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Bowman v. Bowman


APRIL 25, 1973.




APPEAL from the Circuit Court of Cook County; the Hon. SIDNEY A. JONES, JR., Judge, presiding.


Defendant, Cecil A. Bowman, brought a post-degree divorce proceeding seeking to terminate alimony payments provided for by the divorce decree pursuant to a property settlement agreement with the plaintiff, Marjorie Bowman. Plaintiff appeals from the trial judge's order terminating alimony.

The parties were married on June 28, 1941, and divorced by decree entered December 11, 1964. Two children were born of the marriage, one of whom was a minor at the time of the divorce. Before entry of the decree, the parties entered into a written property settlement agreement providing that the defendant, among other things, pay the plaintiff $20 per week as alimony and $15 per week as child support. The child support payments terminated in 1969 when the parties' one minor child reached majority.

At the prove-up divorce proceedings on December 3, 1964, Mrs. Bowman testified that she was earning a net salary of $36 a week and that her husband was earning approximately $130 a week in net pay.

On June 16, 1971, defendant Cecil Bowman filed a petition to terminate alimony, alleging that plaintiff had obtained permanent employment with income sufficient to support herself and that the defendant had remarried. Plaintiff Marjorie Bowman filed a motion to strike the petition, charging that the defendant had failed to allege any substantial change of circumstances.

At the hearing on the petition to terminate alimony, Mrs. Bowman testified that she was a janitress for the Board of Education and had a net take home pay every two weeks for ten months out of the year of $200. The record reveals that Mr. Bowman has been employed by Bell & Howell for approximately sixteen years. His net income on the date of the hearing was $150 per week. The defendant is remarried, but has no children by his second marriage. His present wife is employed.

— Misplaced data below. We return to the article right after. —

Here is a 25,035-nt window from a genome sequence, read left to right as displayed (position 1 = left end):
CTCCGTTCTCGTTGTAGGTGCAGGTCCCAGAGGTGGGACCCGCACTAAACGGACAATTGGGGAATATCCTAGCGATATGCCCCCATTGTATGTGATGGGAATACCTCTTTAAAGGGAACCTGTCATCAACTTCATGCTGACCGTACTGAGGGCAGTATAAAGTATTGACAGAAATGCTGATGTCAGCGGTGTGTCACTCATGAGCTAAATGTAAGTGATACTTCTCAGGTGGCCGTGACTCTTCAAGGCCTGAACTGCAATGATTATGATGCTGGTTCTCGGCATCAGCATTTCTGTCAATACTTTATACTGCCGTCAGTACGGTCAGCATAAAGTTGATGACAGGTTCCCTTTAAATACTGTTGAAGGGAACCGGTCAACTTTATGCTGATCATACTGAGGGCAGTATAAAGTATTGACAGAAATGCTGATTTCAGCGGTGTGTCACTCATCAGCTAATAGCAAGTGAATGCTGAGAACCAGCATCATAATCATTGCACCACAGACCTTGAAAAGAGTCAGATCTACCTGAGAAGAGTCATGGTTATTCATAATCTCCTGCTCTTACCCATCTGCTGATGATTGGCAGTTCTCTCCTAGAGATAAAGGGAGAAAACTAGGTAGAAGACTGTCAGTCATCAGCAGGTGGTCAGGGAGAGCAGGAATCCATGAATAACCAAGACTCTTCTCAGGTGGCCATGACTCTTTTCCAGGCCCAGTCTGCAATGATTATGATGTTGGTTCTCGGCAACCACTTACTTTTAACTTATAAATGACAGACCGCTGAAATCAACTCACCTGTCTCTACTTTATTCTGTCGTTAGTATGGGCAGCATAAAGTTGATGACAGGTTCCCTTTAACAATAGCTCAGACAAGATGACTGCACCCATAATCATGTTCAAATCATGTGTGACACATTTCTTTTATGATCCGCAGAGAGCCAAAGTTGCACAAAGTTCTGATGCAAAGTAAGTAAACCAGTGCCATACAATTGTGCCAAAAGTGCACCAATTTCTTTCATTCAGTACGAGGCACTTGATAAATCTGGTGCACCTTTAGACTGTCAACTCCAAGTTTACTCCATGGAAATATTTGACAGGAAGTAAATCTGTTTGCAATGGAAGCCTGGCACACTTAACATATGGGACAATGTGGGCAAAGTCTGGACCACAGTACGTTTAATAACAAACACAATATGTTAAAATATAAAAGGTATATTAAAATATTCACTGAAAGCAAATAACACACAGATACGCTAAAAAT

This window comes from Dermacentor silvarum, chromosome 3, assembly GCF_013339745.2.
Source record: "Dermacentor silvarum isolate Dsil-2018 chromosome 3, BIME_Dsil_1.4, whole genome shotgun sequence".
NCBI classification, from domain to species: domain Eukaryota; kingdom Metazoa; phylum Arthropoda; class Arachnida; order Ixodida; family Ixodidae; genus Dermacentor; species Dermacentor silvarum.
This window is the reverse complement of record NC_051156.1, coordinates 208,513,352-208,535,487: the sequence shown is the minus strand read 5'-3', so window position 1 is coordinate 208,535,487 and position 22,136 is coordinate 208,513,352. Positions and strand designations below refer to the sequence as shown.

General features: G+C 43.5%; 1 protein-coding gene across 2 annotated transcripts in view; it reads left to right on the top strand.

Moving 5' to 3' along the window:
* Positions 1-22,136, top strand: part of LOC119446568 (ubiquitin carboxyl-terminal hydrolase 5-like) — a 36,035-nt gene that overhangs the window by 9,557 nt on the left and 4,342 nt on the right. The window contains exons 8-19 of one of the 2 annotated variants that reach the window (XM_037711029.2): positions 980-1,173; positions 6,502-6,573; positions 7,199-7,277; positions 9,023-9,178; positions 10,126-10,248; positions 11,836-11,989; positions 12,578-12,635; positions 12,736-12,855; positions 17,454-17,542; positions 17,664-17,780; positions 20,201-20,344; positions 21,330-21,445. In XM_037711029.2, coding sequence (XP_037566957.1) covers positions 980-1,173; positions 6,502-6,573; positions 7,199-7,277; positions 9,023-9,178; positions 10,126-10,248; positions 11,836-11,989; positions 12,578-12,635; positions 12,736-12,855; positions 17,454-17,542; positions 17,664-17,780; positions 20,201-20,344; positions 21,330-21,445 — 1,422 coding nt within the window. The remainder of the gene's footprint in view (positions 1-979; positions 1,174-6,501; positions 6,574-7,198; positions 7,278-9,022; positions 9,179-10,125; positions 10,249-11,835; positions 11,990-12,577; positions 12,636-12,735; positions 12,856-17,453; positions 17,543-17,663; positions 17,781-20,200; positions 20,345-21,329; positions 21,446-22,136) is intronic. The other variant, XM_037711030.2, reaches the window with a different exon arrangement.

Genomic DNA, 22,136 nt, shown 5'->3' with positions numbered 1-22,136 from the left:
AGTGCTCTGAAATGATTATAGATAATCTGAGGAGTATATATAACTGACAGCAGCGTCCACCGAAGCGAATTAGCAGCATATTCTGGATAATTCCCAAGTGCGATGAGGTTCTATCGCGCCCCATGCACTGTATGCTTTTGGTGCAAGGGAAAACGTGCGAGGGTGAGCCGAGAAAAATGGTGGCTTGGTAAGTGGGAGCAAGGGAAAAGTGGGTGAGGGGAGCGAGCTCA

Section 18 of the Divorce Act (Ill. Rev. Stat. 1971, ch. 40, par. 19), provides in relevant part:

"The court may, on application, from time to time, terminate or make such alterations in the allowance of alimony and maintenance, and the care, education, custody and support of the children, as shall appear reasonable and proper." (Emphasis added.)

• 1 Although the trial court clearly has the power to terminate alimony awards, such modifications may not be made arbitrarily or capriciously. The petitioner must show that a substantial change in the circumstances of the parties has taken place since the entry of the decree. Tan v. Tan, 3 Ill. App.3d 671, 279 N.E.2d 486; Gregory v. Gregory, 52 Ill. App.2d 262, 268, 202 N.E.2d 139, 142.

• 2, 3 In the instant case, defendant alleges that the employment of his former wife by the Board of Education and his own remarriage amount to a material change of circumstances justifying the termination of the alimony award. We do not agree. The record reflects that plaintiff, Marjorie Bowman, was employed at the time the decree was entered. Although her income has increased since the date of the decree, so has that of her former husband. Moreover, the law is clear that the remarriage of the defendant is not in and of itself a sufficient ground to warrant modification of the decree. (Gregory v. Gregory, 52 Ill. App.2d 262, 268, 202 N.E.2d 139, 143.) In the instant case, there are no children by the second wife and defendant's present wife is employed.

• 4 The alimony awarded in the decree was part of a property settlement agreement, voluntarily entered into by the parties, which also included provisions as to dower, homestead and other property rights. We note that Marjorie Bowman agreed to a $20 per week alimony award at a time when her husband was earning approximately $130 per week in net pay, apparently in consideration for the other terms of the agreement. Although the fact that a divorce decree adopts the terms of a property settlement agreement does not affect the court's power to modify or terminate an alimony award (Herrick v. Herrick, 319 Ill. 146, 149 N.E. 820), we think the existence of an agreement is a factor to be considered.

The case at bar is very similar on the facts to Pearlman v. Pearlman, 131 Ill. App.2d 388, 266 N.E.2d 388. In Pearlman, as here, the divorce decree incorporated a property settlement agreement between the parties. The trial court reduced the amount of the award on application of the husband. The Appellate Court reversed, holding that the award should not have been modified even though, as in the instant case, the wife's income had increased and the minor child had become emanicipated. As in the case at bar, the husband had remarried and his second wife was employed.

Tan v. Tan, 3 Ill. App.3d 671, 279 N.E.2d 486, in which we affirmed the trial court's order terminating alimony, is distinguishable on the facts from the case at bar. In Tan, there was no property settlement agreement entered into by the parties prior to the entry of the decree. Moreover, in Tan, the marriage was of extremely short duration and there were no children born of it. In the instant case, the parties were married for over twenty years and had two children.

For the reasons stated the order terminating the $20 a week alimony payments is reversed and the cause is remanded with directions to enforce the payment of alimony.

Reversed and remanded with directions.

ADESKO and DIERINGER, JJ., concur.


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